The US dollar chop around during the day on Tuesday, showing signs at the ¥113 level. This is an area that has been important more than once, and I think at this point we are starting to see a bit of a revival of the uptrend.
Economic data out of Asia give the Aussie and Kiwi Dollars some respite early in the day, while geo-political risk remains the key area of focus.
CURRENCIES The U.S. dollar retreated from a seven-week high Tuesday as some of its closest rivals clawed back early losses. The ICE Dollar Index (DXY) , which measures the value of the buck against a basket of six other currencies, was trading at 95.
Although short-term descending trend-line signals further downside of the EURUSD, oversold RSI & 1.1430-25 support-zone could trigger the pair’s pullback. Given the sellers refrain to respect the 1.1425 mark, the 1.1390 & the 1.1350 may offer intermediate halts during the pair’s drop towards 1.1300 round-figure. Even if the pair manages to conquer aforementioned TL figure of 1.1515, it still needs to surpass the 1.1525-30 region in order to aim for 1.1615 and the 1.1650. It should also be noted that the pair’s sustained trading beyond 1. ...
The US dollar fell hard to kick off the week against the Japanese yen as we see a lot of negativity, into the marketplace. Perhaps it is due to the trade situation between the United States and China, perhaps it is due to the Italian debt situation, or perhaps it’s due to just a general negativity.
The battle between the Dollar and the Japanese Yen will be at the forefront until the stock market stabilizes. Theoretically, rising U.S. Treasury yields should continue to make the U.S. Dollar a more attractive investment. However, when it comes to protecting risk, the Japanese Yen becomes the more appealing asset.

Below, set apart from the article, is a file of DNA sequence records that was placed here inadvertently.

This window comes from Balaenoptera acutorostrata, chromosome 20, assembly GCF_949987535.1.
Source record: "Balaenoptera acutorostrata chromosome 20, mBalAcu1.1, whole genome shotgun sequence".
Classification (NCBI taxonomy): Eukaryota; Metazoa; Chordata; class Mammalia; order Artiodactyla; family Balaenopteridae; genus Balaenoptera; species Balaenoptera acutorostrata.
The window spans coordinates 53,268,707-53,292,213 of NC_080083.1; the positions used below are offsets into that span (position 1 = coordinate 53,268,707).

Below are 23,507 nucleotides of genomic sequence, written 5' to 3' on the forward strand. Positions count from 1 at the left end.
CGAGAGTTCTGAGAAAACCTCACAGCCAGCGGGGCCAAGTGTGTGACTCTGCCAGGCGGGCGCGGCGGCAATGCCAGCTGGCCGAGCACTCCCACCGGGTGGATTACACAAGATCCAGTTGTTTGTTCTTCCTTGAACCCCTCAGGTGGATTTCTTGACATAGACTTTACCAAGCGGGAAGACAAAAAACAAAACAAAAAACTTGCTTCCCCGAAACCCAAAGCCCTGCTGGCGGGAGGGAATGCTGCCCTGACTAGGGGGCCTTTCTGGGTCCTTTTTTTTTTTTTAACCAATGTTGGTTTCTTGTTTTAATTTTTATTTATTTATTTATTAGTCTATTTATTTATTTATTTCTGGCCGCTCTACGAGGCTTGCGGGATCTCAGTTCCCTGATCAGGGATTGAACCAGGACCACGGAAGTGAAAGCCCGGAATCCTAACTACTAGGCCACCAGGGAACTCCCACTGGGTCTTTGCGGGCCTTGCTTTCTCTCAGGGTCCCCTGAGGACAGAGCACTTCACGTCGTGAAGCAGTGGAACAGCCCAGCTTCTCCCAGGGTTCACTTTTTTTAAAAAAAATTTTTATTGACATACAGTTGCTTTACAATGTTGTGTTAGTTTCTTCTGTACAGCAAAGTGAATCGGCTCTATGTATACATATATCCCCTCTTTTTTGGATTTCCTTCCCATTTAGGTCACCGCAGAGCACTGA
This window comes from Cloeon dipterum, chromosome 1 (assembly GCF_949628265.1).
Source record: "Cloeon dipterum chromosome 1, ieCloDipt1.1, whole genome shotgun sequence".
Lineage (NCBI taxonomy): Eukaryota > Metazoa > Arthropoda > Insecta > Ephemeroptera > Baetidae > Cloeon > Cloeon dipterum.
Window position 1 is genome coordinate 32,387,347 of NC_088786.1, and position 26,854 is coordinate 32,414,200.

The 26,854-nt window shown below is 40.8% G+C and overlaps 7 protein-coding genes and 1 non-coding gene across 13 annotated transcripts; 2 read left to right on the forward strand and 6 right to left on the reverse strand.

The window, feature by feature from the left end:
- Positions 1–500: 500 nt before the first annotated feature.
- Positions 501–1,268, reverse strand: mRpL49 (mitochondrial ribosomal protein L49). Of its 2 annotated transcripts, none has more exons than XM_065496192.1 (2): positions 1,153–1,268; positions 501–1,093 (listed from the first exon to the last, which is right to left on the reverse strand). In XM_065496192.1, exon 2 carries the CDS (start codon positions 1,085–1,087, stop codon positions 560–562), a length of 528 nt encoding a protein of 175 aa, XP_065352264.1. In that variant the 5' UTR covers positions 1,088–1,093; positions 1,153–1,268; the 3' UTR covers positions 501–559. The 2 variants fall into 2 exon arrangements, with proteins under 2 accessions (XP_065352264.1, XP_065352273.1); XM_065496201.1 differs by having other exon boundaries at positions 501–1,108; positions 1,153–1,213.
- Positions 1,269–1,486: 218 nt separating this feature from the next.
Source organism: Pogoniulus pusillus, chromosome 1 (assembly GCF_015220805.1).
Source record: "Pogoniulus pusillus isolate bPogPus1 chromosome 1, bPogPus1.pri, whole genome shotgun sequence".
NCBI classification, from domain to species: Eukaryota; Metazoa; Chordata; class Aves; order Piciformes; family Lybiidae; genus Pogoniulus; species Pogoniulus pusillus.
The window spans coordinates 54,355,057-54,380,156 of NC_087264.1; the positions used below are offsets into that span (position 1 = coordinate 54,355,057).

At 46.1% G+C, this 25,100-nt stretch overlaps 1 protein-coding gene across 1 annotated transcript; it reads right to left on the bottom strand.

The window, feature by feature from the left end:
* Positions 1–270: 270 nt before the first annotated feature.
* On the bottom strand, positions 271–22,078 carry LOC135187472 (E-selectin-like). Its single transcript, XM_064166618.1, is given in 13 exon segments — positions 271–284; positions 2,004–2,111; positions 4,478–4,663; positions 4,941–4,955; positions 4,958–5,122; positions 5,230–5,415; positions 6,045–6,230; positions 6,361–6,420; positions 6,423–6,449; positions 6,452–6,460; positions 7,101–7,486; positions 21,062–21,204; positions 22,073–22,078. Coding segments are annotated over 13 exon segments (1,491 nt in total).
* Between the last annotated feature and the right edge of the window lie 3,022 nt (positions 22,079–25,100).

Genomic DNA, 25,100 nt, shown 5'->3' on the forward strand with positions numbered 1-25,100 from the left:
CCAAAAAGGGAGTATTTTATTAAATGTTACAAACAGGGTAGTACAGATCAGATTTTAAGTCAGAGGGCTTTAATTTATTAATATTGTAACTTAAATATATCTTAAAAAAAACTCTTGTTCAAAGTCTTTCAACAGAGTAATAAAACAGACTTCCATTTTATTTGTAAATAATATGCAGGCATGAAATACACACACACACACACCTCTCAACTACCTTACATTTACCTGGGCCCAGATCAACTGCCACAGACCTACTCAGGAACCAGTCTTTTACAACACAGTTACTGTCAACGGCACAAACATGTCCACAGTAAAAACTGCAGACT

The Dollar could be in for another move should geo-political risks linger and trade war chatter out of China provide little comfort.
The 1.30 level underneath is a strong support point for the market and is unlikely to break soon. The AUD bounced higher after testing for support at the 0.70 level and was also supported by the weak set of job numbers in the September month. The USD drifted a bit lower during the Friday’s session after a weak set of job numbers pronounced.
Volume and volatility are relatively low since today is a U.S. bank holiday. Last week, the price action was primarily driven by the sure in U.S. Treasury yields. With the Treasury market closed, traders will be rudderless.
The price action late in the week suggests we may be looking at a short-term top in the USD/JPY. Although the divergence in monetary policy between the hawkish U.S. Federal Reserve and the dovish Bank of Japan is still bullish for the Dollar/Yen. We may see some position adjustments this week which could weaken the Forex pair.
The US dollar rallied initially during the week against the Japanese yen but struggled at the ¥114.50 level. This is an area that is massive resistance from we have seen in the past, and we have formed a very bearish candle.
The US dollar drifted lower against the Japanese yen after the jobs number in America was a bit of a “meh” experience. Because of this, I think that we could get the pullback that we need from this market because of the overbought condition that we had been in.
The U.S. dollar softens Friday after the Bureau of Labor Statistics showed that the U.S. economy grew by 134,000 jobs in September.